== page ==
I’ve often wondered if the effects of HRV training were compromised with
patients taking Tricyclic Antidepressants (TCA’s). TCA’s are anticholinergic, thus interfering with the parasympathetic nervous system which uses acetylcholine as its neurotransmitter. TCA’s usually increase resting heart rate, but do they interfere with the ebb and flow of vagal (parasympathetic) tone that gives rise to HRV?
A recent study suggests that TCA’s may interfere with HRV training. Why?
“Reduced cardio-respiratory coupling after treatment with nortriptyline in contrast to S-citalopram.” J Affect Disord. 2010 Jun 8.
Major Depressive Disorder increases cardiac mortality, with decreased HRV estimated to explain 30% of the increased risk. This study measured HRV before and after treatment with an antidepressant-either the TCA nortriptyline or the SSRI s-citalopram.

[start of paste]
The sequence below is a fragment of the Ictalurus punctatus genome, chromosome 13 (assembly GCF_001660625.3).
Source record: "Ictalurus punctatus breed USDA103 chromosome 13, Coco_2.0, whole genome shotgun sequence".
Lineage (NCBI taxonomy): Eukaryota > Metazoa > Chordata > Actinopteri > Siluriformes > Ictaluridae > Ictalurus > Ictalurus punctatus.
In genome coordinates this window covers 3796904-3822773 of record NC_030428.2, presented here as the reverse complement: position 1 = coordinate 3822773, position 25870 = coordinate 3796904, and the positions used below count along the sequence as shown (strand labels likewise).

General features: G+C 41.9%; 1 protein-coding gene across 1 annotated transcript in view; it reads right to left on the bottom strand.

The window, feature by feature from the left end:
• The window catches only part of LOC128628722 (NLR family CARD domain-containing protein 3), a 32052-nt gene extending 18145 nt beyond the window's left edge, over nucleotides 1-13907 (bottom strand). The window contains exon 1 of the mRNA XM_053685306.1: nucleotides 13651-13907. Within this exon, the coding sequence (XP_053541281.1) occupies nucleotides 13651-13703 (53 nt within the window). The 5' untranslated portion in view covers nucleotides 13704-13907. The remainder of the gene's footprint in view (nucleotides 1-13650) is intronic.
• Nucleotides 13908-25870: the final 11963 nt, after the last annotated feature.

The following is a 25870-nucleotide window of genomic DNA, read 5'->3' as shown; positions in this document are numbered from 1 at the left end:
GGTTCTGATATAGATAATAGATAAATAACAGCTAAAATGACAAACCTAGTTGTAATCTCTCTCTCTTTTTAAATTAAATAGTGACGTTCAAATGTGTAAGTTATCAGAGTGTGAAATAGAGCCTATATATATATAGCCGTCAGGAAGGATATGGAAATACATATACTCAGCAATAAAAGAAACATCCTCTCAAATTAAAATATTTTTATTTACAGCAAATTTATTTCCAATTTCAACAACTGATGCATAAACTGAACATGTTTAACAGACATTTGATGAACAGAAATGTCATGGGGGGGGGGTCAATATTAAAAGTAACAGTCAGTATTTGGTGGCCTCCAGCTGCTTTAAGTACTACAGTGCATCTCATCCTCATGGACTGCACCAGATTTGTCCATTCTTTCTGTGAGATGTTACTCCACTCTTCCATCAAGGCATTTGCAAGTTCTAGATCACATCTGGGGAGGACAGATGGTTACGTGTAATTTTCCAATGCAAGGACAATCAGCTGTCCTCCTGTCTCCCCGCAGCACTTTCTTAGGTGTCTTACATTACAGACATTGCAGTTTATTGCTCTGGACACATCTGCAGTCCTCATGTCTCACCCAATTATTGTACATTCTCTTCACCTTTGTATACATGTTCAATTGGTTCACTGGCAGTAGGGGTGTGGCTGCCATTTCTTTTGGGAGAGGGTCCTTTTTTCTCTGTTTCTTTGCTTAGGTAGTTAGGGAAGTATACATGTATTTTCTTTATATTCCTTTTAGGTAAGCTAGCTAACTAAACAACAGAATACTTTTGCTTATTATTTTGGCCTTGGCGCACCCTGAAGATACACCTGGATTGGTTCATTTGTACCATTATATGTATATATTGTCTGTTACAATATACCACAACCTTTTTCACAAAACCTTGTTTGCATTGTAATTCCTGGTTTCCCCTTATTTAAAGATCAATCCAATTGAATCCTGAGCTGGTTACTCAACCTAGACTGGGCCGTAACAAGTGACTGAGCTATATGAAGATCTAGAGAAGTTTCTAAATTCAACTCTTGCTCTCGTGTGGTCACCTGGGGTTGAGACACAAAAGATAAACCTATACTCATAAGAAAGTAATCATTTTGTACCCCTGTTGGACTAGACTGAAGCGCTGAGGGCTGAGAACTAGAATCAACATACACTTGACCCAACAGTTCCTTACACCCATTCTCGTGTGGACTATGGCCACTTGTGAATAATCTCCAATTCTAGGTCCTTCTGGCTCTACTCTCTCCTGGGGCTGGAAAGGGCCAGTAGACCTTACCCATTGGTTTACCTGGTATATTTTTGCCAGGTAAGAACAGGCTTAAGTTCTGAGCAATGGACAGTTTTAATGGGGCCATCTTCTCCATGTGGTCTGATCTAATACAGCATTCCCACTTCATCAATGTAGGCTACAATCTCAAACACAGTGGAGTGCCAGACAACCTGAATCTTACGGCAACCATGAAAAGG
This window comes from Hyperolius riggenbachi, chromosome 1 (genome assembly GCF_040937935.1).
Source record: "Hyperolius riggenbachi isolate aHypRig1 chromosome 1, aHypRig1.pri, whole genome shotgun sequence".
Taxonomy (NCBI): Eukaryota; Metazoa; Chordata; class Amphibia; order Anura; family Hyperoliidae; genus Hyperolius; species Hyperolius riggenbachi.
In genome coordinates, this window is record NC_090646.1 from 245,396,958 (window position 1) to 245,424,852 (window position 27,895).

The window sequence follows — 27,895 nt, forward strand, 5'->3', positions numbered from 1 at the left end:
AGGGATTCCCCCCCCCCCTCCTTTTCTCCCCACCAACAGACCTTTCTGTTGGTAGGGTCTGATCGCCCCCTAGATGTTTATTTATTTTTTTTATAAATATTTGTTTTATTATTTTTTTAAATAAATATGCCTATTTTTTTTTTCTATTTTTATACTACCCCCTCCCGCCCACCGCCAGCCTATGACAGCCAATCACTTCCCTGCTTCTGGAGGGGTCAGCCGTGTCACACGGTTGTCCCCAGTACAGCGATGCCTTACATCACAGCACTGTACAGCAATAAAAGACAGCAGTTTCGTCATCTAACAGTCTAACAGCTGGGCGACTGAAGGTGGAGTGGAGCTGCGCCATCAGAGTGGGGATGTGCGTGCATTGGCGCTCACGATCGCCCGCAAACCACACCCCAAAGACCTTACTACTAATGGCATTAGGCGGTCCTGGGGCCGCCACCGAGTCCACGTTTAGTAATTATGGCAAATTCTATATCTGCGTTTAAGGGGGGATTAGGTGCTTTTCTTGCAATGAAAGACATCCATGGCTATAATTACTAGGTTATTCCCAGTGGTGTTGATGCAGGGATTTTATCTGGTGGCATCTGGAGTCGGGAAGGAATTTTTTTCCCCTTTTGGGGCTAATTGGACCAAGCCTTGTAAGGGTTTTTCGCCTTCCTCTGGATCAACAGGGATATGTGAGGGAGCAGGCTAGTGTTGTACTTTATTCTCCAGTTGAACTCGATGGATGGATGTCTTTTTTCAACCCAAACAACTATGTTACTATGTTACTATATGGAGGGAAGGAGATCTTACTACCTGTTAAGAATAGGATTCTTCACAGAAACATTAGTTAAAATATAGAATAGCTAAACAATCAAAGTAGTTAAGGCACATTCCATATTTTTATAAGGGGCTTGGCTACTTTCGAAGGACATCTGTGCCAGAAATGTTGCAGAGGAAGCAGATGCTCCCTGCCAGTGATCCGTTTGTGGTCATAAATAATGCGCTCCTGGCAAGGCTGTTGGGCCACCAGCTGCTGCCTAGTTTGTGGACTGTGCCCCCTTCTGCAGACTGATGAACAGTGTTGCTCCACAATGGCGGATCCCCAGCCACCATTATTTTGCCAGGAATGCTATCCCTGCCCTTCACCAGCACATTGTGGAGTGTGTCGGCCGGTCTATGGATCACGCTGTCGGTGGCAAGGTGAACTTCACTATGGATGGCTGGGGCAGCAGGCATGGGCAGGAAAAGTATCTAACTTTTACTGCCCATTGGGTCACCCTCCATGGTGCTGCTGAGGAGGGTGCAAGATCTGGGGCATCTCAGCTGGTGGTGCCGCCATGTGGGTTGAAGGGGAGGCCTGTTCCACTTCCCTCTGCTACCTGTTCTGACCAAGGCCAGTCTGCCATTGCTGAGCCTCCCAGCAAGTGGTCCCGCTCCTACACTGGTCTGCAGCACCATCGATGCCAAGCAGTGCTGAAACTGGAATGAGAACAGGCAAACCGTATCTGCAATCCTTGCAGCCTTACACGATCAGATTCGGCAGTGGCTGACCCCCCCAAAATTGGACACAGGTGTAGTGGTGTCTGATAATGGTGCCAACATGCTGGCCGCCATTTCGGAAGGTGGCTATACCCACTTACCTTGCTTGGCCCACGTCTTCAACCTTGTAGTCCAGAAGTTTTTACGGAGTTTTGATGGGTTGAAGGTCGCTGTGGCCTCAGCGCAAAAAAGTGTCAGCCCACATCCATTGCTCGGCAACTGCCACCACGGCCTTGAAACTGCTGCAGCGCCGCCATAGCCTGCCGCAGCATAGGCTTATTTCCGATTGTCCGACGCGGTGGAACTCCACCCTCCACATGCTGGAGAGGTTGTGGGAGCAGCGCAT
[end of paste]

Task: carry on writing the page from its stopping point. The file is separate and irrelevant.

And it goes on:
The results demonstrated decreased HRV and cardio-respiratory coupling, (consistent with interference in parasympathetic regulation) by nortriptyline, but not the SSRI s-citalopram. These results have implications for the treatment of clinical depression in patients who already have a higher risk for cardiovascular disease. That is, use of TCA’s to treat the depression may increase cardiovascular risk relative to use of the SSRI’s via its effect on HRV.
In addition one can speculate that given the decreased cardio-respiratory coupling associated with TCA use, that training with HRV Feedback would be less effective for someone on a TCA. An idea that certainly needs more observation and study.